However, you should always reach out to your doctor if you “are bleeding through a pad every hour, are experiencing new, heavy, or ongoing bleeding, severe pain, cramping, dizziness, fainting, chills, or a fever,” advises Dr. Kallen. Your doctor could also help you determine whether your bleeding is your period, implantation bleeding, or a miscarriage.

    Signs of miscarriage 

    So how can the signs of a miscarriage differ from that of a period? Similarly to a period, Dr. Kallen explains that the symptoms of a miscarriage in the first trimester “include bleeding (heavy or light), cramping, and/or pain. Symptoms can vary quite a bit, from quite significant cramps to few or no bleeding at all.” 

    If you’re experiencing a chemical pregnancy, you may have heavier bleeding with blood clots or more intense cramps than your usual period. There is no medical treatment for a chemical pregnancy, although you might wish to speak to your doctor for advice and reassurance.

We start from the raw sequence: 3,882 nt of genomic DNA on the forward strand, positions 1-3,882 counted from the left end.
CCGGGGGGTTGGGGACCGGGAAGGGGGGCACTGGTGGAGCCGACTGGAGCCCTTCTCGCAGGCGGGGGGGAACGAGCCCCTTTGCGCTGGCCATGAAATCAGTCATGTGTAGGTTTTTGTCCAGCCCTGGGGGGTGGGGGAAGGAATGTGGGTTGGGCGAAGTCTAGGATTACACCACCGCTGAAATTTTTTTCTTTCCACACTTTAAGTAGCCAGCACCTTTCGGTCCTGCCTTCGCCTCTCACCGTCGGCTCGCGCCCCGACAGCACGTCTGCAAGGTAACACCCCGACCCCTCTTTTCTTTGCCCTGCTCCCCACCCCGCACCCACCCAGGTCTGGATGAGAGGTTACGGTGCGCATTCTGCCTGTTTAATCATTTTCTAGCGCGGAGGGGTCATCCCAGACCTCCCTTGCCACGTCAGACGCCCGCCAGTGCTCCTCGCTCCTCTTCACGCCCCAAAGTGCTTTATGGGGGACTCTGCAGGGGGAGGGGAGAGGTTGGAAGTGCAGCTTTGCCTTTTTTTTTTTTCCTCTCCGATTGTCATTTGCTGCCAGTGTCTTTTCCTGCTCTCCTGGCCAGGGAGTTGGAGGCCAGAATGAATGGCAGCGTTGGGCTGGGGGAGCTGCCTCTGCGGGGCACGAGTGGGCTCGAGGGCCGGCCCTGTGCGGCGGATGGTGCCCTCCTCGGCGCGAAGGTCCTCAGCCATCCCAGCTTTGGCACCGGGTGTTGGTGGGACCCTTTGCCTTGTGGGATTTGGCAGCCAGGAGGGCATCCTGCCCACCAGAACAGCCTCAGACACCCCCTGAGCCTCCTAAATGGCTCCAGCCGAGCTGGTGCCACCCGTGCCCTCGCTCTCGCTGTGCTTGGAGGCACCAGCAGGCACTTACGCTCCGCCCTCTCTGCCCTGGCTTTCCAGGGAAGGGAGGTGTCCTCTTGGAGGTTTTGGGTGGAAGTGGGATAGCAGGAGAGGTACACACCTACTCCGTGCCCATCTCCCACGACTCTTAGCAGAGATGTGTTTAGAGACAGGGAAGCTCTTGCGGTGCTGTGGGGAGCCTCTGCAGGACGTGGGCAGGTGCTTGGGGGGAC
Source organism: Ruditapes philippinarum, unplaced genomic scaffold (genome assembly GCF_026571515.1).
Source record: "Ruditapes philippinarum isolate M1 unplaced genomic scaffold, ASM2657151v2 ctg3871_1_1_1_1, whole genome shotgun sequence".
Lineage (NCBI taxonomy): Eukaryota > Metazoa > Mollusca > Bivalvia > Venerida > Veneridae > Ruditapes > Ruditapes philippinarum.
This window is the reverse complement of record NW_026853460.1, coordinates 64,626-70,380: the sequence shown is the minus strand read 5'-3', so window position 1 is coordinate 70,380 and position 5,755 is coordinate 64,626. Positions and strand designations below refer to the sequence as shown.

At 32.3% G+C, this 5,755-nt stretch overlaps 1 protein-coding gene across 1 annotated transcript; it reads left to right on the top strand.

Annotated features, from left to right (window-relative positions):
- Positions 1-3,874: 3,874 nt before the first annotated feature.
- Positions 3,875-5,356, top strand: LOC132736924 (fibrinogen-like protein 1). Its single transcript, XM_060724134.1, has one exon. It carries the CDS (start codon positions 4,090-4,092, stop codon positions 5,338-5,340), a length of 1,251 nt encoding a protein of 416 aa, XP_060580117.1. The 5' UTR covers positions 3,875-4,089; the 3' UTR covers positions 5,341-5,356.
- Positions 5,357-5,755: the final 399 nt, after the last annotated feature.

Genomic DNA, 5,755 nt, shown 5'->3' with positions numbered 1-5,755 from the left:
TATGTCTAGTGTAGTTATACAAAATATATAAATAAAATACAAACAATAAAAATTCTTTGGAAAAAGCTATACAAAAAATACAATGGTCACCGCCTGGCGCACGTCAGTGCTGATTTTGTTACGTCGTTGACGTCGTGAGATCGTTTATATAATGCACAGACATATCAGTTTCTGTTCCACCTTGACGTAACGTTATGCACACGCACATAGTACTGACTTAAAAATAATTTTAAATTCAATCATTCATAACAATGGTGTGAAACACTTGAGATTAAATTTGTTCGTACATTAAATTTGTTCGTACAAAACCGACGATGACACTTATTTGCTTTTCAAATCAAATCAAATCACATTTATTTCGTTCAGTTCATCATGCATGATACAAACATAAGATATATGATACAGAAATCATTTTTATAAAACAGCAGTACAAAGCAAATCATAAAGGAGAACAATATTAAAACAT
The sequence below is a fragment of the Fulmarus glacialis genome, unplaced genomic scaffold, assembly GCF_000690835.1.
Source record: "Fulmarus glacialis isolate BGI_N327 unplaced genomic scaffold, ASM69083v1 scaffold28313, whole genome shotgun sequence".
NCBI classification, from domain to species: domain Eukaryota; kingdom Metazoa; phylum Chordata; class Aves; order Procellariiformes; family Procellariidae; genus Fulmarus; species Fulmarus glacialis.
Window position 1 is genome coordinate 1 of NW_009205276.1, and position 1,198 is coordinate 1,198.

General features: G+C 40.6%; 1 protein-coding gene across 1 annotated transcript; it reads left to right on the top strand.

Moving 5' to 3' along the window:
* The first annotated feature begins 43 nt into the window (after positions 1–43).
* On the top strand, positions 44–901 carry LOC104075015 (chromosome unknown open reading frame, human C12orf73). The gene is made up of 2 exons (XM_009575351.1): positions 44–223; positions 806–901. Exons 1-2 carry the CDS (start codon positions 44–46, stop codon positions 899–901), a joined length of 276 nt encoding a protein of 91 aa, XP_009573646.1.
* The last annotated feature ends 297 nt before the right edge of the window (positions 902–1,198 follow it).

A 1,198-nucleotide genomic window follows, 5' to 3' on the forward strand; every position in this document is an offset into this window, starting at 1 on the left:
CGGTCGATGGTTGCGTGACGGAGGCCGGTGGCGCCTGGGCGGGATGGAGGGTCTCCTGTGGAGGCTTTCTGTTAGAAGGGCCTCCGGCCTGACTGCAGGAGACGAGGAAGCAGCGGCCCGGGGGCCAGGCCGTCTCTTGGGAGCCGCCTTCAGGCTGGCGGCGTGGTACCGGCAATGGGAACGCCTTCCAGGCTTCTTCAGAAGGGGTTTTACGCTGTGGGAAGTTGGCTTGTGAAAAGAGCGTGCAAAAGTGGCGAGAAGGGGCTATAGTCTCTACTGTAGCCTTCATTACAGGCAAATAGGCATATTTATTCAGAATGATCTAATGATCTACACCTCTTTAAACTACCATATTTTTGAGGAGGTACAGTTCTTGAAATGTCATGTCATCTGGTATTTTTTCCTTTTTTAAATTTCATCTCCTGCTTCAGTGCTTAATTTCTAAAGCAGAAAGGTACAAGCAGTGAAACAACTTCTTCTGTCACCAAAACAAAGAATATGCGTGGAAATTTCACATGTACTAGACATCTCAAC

It’s completely understandable to see a chemical pregnancy as a loss and to feel sadness, grief, and anxiety. “It can be a roller coaster of physical and emotional symptoms,” explains Dr. Kallen. She says that you may “feel grief, numbness, anxiety, sadness, and find you have trouble sleeping or eating” after a chemical pregnancy or later miscarriage. Equally, she adds that “you may not feel sad at all.” There are no right or wrong feelings. 

    It might also help to remember that the likelihood of recurrent miscarriages is very small; only 1% of people will experience repeated miscarriages. If you do experience more than one miscarriage, it could help to reach out to a reproductive endocrinologist for their advice.

    How long after a miscarriage do you get your period? 

    As all of our cycles vary, so too can the timing of the arrival of your period after a miscarriage. “We usually say 4 to 6 weeks,” says Dr. Kallen. “It really depends on how far along the pregnancy was.”